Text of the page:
Mrs Henderson Presents
Stephen Frears is among those filmmakers who loudly reject the lofty idea of the director as auteur. As far as he is concerned, the director is not a visionary who projects personal obsessions and builds a signature style, but a professional who does his or her level best to serve the specific project at hand.
That is why Frears’ films are usually so different, one to the next – and why, at their best, the level of craft compares favourably with that of his mentor, Alexander Mackendrick (Sweet Smell of Success, 1957), another director who preferred to be a sly chameleon rather than a recognisable auteur.
So Mrs Henderson Presents may not have much in common with any previous Frears movie, but it is nonetheless a satisfying, well-wrought piece of entertainment. Based on the true history of London’s Windmill Theatre, it traces the feisty alliance between a bored, elderly widow, Laura Henderson (Judi Dench), and the creatively ambitious manager she hires to run her theatre, Vivian Van Damm (Bob Hoskins).
The film stretches one humorous idea a very long way. Facing the rigid censorship regulations of the 1930s, Henderson and Van Damm discover that the only way they can include the titillation of nudity in their shows is to keep the actors stock still. Hence every saucy revue number comes with a High Art element: naked girls standing for historical or mythic figures. (This same detail appears in a great film from that decade, Max Ophüls’ Sans lendemain .)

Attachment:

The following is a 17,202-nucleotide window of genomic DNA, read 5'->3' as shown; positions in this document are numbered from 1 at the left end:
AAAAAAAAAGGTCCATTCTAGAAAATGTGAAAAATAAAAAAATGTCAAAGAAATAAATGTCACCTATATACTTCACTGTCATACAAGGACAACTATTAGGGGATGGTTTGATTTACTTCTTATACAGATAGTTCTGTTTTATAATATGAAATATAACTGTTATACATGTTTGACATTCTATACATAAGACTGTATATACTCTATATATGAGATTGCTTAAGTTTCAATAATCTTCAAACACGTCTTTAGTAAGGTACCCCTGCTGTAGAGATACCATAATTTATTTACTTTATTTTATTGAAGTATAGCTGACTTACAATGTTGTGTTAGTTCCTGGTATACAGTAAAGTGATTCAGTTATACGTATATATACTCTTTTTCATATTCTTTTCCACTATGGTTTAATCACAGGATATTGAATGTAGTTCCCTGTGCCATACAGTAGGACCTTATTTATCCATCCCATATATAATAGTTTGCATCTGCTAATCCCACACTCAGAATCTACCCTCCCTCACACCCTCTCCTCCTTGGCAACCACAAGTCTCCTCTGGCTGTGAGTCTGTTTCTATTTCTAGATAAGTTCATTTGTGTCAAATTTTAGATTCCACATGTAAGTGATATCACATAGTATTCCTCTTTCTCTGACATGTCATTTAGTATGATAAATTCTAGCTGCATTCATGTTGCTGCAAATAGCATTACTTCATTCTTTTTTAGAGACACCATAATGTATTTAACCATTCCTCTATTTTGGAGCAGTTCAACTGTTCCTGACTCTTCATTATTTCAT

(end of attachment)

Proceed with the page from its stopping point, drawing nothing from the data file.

Much of the incidental wit in this story comes from Mrs Henderson’s inability to keep her socially progressive agenda clear. In her appeals to the natural goodness of the masses with whom she has never mingled, she is likely to refer to “soup lines” instead of “bread lines”. Only the daunting experience of the Blitz can bring her closer to the common person’s reality.
But Mrs Henderson does have an earthy side just busting to reveal itself – particularly when she speaks candidly to upright government representatives about the “pussy” component of the Windmill’s shows. And, in a touching public speech, she offers an ode to the working class’s healthy taste for a little harmless pornography, and caps it off with a bracingly vulgar display of swearing.
Those with a well-cultivated taste for the comedy of British manners will find much to enjoy in Mrs Henderson Presents.
© Adrian Martin December 2005